summary The Virtual Reality Modeling Language (VRML) and the World Wide Web (WWW) offer new opportunities to communicate an architect's design intent throughout the design process. We have investigated the use of VRML in the production and communication of construction documents, the final phase of architectural building design. A prototype, experimental Web site was set up and used to disseminate design data as VRML models and HTML text to the design client, contractor, and fabricators. In this paper, we discuss the way our construction documents were developed in VRML, the issues we faced implementing it, and critical feedback from the users of the Web space/site. Finally, we suggest ways to enhance the VRML specification which would enable its widespread use as a communication tool in the design and construction industries. CR Categories and Subject Descriptors: 1.3.5 [Computer Graphics]: Computational Geometry and Object Modeling - Curve, surface, solid, and object representations; 1.3.7 [Computer Graphics]: Three-Dimensional Graphics and Realism - Virtual Reality; J-6. [Computer Applications]: Computer-aided Engineering - Computer-aided design (CAD), Computer-aided manufacturing (CAM). Additional Keywords: architecture, construction, AEC, design, construction documentation, specifications, Internet, extranet, World Wide Web, VRML, virtual worlds, virtual environments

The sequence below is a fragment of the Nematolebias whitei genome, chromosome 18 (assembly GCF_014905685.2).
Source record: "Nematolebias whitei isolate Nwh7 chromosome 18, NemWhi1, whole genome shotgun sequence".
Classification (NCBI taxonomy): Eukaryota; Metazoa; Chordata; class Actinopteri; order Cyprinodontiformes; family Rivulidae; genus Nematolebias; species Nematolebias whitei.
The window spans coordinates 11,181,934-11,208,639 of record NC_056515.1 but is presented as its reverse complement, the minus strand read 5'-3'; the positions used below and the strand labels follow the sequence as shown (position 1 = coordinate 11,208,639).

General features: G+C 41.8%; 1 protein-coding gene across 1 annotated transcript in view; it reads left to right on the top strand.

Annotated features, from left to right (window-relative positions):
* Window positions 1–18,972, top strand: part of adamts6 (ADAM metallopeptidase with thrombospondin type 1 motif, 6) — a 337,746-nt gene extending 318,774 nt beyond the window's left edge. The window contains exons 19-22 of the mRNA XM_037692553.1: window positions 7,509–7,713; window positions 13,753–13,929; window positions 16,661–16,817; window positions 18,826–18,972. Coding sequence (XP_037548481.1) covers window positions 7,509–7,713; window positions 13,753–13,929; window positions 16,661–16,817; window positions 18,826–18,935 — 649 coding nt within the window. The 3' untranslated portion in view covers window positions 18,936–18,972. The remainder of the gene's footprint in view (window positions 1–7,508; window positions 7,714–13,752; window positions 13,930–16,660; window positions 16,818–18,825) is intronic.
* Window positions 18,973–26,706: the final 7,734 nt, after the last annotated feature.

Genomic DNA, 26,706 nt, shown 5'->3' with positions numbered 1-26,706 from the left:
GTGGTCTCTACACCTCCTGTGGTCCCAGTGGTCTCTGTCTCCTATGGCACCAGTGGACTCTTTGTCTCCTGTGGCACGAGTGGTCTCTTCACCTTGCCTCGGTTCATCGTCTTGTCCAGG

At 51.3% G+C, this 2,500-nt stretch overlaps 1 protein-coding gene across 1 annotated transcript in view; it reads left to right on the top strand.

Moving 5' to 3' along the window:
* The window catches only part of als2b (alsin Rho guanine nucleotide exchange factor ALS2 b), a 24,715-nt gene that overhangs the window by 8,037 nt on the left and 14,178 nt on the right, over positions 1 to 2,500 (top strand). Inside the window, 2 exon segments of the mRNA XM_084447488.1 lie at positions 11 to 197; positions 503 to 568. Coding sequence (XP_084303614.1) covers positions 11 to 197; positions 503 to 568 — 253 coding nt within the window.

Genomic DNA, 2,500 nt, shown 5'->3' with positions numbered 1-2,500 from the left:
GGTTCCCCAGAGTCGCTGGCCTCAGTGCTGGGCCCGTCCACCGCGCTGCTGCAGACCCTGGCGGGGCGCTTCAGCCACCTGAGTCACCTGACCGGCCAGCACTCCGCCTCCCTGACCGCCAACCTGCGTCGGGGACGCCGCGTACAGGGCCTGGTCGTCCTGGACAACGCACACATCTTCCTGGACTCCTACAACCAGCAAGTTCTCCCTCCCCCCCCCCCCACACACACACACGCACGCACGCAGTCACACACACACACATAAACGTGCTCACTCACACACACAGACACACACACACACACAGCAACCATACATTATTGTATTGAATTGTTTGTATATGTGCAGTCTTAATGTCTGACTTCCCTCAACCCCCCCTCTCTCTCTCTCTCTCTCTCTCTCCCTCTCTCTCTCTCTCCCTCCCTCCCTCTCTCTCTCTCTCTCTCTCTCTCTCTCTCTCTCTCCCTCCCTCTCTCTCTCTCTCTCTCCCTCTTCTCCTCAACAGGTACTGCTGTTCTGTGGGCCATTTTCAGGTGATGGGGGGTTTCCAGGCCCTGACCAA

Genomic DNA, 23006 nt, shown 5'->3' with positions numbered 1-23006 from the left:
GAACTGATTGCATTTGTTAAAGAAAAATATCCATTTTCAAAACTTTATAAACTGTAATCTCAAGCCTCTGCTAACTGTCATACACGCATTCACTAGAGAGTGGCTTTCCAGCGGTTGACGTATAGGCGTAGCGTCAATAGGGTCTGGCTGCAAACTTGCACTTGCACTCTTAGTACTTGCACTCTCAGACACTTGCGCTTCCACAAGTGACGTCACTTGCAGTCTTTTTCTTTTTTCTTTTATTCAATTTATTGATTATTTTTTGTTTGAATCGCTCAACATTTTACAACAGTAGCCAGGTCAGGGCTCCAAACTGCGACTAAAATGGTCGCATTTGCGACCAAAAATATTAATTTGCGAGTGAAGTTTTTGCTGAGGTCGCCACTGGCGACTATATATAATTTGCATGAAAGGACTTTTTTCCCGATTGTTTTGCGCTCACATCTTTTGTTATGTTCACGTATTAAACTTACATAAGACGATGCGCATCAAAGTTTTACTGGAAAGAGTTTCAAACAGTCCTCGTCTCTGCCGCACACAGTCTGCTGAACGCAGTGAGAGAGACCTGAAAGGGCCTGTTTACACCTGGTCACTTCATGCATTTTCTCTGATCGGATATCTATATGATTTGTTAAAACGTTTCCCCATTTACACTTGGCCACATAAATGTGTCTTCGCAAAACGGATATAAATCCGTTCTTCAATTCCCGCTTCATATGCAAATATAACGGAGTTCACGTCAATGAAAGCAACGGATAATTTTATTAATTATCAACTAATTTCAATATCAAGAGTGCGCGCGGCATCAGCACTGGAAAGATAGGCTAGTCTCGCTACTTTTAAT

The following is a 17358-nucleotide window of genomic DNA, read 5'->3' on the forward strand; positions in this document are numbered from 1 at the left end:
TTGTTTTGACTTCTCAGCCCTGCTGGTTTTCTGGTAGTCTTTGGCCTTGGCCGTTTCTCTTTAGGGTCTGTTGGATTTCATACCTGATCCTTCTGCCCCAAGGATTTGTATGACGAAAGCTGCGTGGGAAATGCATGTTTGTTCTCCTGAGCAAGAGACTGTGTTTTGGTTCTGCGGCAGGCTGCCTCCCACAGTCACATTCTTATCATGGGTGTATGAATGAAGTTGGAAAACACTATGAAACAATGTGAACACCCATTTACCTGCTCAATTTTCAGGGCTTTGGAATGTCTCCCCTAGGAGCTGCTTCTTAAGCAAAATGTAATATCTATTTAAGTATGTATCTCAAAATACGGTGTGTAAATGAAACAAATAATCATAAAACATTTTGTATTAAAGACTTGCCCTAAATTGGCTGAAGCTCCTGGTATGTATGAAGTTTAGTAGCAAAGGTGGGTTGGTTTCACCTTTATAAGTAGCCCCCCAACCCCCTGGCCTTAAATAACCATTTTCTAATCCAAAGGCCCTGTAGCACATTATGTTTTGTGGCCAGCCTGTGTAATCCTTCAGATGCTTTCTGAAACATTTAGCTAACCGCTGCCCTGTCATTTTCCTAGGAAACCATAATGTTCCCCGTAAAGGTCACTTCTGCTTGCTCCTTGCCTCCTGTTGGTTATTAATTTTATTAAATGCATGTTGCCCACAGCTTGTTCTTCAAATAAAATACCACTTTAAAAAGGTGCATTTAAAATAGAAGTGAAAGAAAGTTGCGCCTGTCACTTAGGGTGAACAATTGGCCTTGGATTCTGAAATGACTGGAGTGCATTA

series other
last changed 2003/04/23 13:50

_id sigradi2005_219
id sigradi2005_219
authors Carmena, Sonia; Diana Rodríguez Barros, Alfredo Stipech, Martin Groisman
year 2005
title 4D /5D space: construction processes
source SIGraDi 2005 - [Proceedings of the 9th Iberoamerican Congress of Digital Graphics] Lima - Peru 21-24 november 2005, vol. 1, pp. 219-224
summary It is presented a development of an exploratory experience about a hyper medial 4D and 5D space design workshop. The concept of 4D /5D space refers to a new representation order of the digital media that inserts space-time variables, where the subject’s action articulates the space. Directed by a group of professors, it was focused from different disciplines, and destined to a heterogeneous group of students. The work methodology recognizes and links the cyberspace, heterogenesis and morphogenesis concepts. As implications, it is observed the mutation of digital image-form creation, production, storage, interchange, interaction and social use, next to languages hybridation and representation systems. As conclusions, it is considered that the digital image-form is a random event, a result of an interrupted but not closed process where the creation vectors, procedures, direction variables and the subject prefiguration are the outstanding characteristics. [Full paper in Spanish]
series SIGRADI
last changed 2016/03/10 08:48